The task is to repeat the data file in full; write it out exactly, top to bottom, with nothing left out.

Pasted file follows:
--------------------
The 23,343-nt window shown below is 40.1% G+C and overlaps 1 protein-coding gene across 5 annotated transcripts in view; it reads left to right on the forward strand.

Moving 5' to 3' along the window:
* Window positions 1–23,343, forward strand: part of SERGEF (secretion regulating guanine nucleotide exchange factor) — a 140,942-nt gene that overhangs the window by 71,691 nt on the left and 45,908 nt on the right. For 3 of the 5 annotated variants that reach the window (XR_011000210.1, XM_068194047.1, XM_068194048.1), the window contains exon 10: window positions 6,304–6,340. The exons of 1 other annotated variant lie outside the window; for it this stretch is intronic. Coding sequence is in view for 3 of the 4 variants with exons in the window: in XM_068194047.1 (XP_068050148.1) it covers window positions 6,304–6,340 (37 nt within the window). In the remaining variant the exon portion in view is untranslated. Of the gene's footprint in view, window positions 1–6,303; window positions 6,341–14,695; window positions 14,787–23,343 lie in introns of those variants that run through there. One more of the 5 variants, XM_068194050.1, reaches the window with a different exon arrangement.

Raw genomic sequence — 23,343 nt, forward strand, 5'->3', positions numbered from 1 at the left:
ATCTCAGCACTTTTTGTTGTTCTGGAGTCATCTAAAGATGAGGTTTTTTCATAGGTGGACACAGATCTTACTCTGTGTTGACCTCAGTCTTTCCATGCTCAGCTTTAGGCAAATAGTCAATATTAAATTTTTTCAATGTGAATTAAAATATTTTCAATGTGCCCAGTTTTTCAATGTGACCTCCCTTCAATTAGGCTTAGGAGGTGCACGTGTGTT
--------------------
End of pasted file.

The 23,343-nt window shown below is 40.1% G+C and overlaps 1 protein-coding gene across 5 annotated transcripts in view; it reads left to right on the forward strand.

Moving 5' to 3' along the window:
* Window positions 1–23,343, forward strand: part of SERGEF (secretion regulating guanine nucleotide exchange factor) — a 140,942-nt gene that overhangs the window by 71,691 nt on the left and 45,908 nt on the right. For 3 of the 5 annotated variants that reach the window (XR_011000210.1, XM_068194047.1, XM_068194048.1), the window contains exon 10: window positions 6,304–6,340. The exons of 1 other annotated variant lie outside the window; for it this stretch is intronic. Coding sequence is in view for 3 of the 4 variants with exons in the window: in XM_068194047.1 (XP_068050148.1) it covers window positions 6,304–6,340 (37 nt within the window). In the remaining variant the exon portion in view is untranslated. Of the gene's footprint in view, window positions 1–6,303; window positions 6,341–14,695; window positions 14,787–23,343 lie in introns of those variants that run through there. One more of the 5 variants, XM_068194050.1, reaches the window with a different exon arrangement.

Raw genomic sequence — 23,343 nt, forward strand, 5'->3', positions numbered from 1 at the left:
ATCTCAGCACTTTTTGTTGTTCTGGAGTCATCTAAAGATGAGGTTTTTTCATAGGTGGACACAGATCTTACTCTGTGTTGACCTCAGTCTTTCCATGCTCAGCTTTAGGCAAATAGTCAATATTAAATTTTTTCAATGTGAATTAAAATATTTTCAATGTGCCCAGTTTTTCAATGTGACCTCCCTTCAATTAGGCTTAGGAGGTGCACGTGTGTT